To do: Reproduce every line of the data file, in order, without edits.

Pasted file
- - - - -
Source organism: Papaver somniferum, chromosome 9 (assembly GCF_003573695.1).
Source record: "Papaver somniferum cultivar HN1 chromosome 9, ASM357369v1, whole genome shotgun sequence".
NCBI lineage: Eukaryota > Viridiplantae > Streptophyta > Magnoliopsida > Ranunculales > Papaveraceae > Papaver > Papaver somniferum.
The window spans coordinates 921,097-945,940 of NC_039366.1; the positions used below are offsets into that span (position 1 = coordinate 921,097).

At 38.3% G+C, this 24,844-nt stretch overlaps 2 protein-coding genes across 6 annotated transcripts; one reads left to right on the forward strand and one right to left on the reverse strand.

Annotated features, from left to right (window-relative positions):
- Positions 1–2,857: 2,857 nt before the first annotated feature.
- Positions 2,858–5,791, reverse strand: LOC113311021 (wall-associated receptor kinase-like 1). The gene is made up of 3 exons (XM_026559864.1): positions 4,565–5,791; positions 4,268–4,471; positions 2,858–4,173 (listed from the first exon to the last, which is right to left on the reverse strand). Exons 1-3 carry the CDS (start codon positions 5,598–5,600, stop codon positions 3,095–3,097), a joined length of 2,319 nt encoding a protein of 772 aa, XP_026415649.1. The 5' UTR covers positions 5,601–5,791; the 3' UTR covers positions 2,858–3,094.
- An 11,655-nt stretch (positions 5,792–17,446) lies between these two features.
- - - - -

Source organism: Papaver somniferum, chromosome 9 (assembly GCF_003573695.1).
Source record: "Papaver somniferum cultivar HN1 chromosome 9, ASM357369v1, whole genome shotgun sequence".
NCBI lineage: Eukaryota > Viridiplantae > Streptophyta > Magnoliopsida > Ranunculales > Papaveraceae > Papaver > Papaver somniferum.
The window spans coordinates 921,097-945,940 of NC_039366.1; the positions used below are offsets into that span (position 1 = coordinate 921,097).

At 38.3% G+C, this 24,844-nt stretch overlaps 2 protein-coding genes across 6 annotated transcripts; one reads left to right on the forward strand and one right to left on the reverse strand.

Annotated features, from left to right (window-relative positions):
- Positions 1–2,857: 2,857 nt before the first annotated feature.
- Positions 2,858–5,791, reverse strand: LOC113311021 (wall-associated receptor kinase-like 1). The gene is made up of 3 exons (XM_026559864.1): positions 4,565–5,791; positions 4,268–4,471; positions 2,858–4,173 (listed from the first exon to the last, which is right to left on the reverse strand). Exons 1-3 carry the CDS (start codon positions 5,598–5,600, stop codon positions 3,095–3,097), a joined length of 2,319 nt encoding a protein of 772 aa, XP_026415649.1. The 5' UTR covers positions 5,601–5,791; the 3' UTR covers positions 2,858–3,094.
- An 11,655-nt stretch (positions 5,792–17,446) lies between these two features.